During some stage of this not altogether successful week, at two o’clock one morning James came up into the moonlit cockpit to take over watch, and with him he brought bad news. We had a stowaway, he explained. It was just up there in the forecabin, he motioned. It was a cockroach, he sighed.
I admit I did not react well to the intelligence. The forecabin, you see, is where we sleep on passage, and cockroaches rank fairly low on my list of individuals to share time with, unconscious or not. As such, James received a swift, thorough and – in hindsight – somewhat unfair chastising, for the two crimes of which I deemed him guilty: one, of failing to catch the disgusting little fellow who continued to roam the boat with nothing less than gay abandon, I suspected; and two, of burdening me with information that I could have otherwise lived in blissful ignorance of, at least for the time being. Reluctant and indignant, I took down into the innards of the boat.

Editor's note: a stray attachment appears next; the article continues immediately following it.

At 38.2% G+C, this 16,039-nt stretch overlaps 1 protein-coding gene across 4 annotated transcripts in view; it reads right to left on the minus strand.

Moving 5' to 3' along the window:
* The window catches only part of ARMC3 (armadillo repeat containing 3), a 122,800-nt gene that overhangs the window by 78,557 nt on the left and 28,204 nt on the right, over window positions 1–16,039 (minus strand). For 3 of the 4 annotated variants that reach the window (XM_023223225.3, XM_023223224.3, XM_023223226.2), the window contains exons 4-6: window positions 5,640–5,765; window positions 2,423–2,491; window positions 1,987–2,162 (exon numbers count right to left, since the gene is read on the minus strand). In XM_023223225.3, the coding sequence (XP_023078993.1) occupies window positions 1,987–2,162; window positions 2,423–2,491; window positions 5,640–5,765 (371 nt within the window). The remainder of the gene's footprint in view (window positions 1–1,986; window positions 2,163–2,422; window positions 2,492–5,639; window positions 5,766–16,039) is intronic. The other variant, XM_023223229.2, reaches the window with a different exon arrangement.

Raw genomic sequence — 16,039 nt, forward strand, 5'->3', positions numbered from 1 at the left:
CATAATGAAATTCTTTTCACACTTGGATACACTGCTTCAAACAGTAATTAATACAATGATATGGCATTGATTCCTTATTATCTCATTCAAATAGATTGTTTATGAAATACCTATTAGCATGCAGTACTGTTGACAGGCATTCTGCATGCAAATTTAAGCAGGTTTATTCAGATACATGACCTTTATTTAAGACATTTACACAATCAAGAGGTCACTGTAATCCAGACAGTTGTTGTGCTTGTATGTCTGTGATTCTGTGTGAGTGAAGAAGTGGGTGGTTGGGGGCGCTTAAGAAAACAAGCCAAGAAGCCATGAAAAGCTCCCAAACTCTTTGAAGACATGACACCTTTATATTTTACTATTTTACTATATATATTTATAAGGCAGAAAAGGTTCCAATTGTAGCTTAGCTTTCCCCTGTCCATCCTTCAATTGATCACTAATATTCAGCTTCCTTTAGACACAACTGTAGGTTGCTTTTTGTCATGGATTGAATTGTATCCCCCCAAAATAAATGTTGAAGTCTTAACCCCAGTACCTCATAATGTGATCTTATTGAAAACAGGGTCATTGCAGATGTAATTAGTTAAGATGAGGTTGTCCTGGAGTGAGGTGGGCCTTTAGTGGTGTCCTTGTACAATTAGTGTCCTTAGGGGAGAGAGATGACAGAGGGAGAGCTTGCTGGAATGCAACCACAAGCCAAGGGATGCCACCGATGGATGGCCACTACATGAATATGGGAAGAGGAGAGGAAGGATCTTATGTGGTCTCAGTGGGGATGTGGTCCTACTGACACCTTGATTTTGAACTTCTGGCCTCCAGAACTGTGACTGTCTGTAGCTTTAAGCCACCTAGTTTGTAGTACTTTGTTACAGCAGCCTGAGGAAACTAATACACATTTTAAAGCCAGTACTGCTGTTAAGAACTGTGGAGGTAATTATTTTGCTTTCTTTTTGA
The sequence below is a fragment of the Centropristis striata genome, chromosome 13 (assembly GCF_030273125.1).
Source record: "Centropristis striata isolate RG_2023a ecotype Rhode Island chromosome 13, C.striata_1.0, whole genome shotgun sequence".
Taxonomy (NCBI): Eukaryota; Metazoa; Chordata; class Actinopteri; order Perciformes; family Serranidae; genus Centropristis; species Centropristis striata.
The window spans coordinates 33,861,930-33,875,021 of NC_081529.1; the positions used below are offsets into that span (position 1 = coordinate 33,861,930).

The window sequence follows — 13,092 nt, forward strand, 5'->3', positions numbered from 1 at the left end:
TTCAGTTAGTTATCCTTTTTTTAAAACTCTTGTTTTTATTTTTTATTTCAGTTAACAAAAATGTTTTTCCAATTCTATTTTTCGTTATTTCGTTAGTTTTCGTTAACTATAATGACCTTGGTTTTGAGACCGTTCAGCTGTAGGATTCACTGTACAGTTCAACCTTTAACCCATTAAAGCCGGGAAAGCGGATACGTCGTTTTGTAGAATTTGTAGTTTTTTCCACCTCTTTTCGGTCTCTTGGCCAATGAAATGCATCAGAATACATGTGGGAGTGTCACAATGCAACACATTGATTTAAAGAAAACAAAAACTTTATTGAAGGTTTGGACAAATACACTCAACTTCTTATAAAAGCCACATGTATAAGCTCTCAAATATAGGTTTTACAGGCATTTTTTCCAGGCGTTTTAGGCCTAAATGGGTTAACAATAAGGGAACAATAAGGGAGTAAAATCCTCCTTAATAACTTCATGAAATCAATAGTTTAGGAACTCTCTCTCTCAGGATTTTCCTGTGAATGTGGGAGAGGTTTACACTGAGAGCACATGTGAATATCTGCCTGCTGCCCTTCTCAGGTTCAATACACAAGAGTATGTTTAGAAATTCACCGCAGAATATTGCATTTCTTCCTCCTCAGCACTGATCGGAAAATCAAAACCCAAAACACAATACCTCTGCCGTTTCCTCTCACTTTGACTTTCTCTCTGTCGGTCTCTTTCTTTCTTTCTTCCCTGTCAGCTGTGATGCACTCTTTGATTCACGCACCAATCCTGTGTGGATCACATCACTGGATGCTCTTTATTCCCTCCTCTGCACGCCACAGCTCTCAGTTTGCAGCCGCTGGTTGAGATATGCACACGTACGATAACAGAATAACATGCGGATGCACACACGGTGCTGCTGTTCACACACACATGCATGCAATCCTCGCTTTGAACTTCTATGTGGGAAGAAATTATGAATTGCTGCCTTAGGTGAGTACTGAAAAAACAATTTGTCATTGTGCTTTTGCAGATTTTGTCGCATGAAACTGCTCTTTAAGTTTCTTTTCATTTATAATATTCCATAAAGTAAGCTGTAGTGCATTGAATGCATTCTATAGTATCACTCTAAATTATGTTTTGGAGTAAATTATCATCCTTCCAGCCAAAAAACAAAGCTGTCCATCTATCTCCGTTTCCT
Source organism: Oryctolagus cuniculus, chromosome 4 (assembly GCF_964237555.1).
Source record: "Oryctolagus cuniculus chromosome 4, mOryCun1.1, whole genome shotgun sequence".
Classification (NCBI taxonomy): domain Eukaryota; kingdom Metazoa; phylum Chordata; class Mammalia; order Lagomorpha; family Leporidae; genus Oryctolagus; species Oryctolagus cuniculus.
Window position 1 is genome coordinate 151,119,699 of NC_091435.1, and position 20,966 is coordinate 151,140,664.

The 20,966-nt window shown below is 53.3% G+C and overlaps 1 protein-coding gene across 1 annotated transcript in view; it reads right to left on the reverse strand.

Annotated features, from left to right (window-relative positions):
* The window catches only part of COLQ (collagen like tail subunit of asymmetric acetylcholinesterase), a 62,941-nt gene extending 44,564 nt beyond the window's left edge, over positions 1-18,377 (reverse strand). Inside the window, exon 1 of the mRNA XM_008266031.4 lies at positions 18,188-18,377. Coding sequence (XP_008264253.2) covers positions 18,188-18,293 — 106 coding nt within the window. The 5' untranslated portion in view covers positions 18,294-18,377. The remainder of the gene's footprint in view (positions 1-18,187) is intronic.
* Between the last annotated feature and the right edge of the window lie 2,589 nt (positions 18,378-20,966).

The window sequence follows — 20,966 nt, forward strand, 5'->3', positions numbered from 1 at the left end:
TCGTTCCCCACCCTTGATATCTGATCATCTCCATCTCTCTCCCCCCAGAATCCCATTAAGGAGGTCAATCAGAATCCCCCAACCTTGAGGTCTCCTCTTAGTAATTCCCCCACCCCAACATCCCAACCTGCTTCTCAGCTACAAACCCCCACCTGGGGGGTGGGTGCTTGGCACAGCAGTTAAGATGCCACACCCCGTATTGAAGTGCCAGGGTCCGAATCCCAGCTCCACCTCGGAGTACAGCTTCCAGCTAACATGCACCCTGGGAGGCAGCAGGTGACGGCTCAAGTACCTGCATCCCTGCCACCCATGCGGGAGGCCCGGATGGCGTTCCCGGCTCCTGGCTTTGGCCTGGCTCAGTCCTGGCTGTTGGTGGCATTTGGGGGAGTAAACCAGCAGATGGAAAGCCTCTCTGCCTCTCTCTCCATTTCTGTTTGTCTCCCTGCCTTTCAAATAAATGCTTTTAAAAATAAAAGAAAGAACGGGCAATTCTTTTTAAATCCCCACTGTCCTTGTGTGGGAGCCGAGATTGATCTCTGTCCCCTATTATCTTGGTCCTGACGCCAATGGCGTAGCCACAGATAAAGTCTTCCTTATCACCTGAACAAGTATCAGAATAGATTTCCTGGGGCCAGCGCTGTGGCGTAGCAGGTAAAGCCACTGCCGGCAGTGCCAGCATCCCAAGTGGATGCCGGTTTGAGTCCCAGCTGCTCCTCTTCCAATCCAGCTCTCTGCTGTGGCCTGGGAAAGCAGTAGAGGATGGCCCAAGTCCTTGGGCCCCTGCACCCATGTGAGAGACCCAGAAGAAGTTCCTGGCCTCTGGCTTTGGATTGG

As I stood there weighing up the concept of sleeping in the company of this unwelcome guest, James unleashed an effluvium of hazardous toxicity, which had been burdening him – and by proximity me – for some days now. This sparked in me further outrage, which is ceaselessly entertaining to him. I threatened that should we ever get off this infernal ocean – where there was never any wind outside of the boat but always plenty inside it – I would be writing a book called ‘Between Farts and Cockroaches’. And with that, leaving James to chuckle to himself and the stars, I settled that that’s where I would be sleeping too: in the saloon, with cockroaches ahead of me, and farts astern of me. Just as I’d settled myself in and calmed myself down, a locker door slammed open and jars rolled about everywhere, leaving me lamenting the absence of a canon to tie to my feet, and throw myself overboard in the company of.
Moving the 8-tonne Blue Eye with only a mouse’s breath for a breeze felt like an impossible undertaking, but through a continuous changing of, swearing at, tweaking of, and praying to the sails, we managed to move through the hot days and dark nights of the Arabian Sea. Mentally it was exhausting, and with every fresh miserable forecast we had to work a little harder to keep our spirits alive.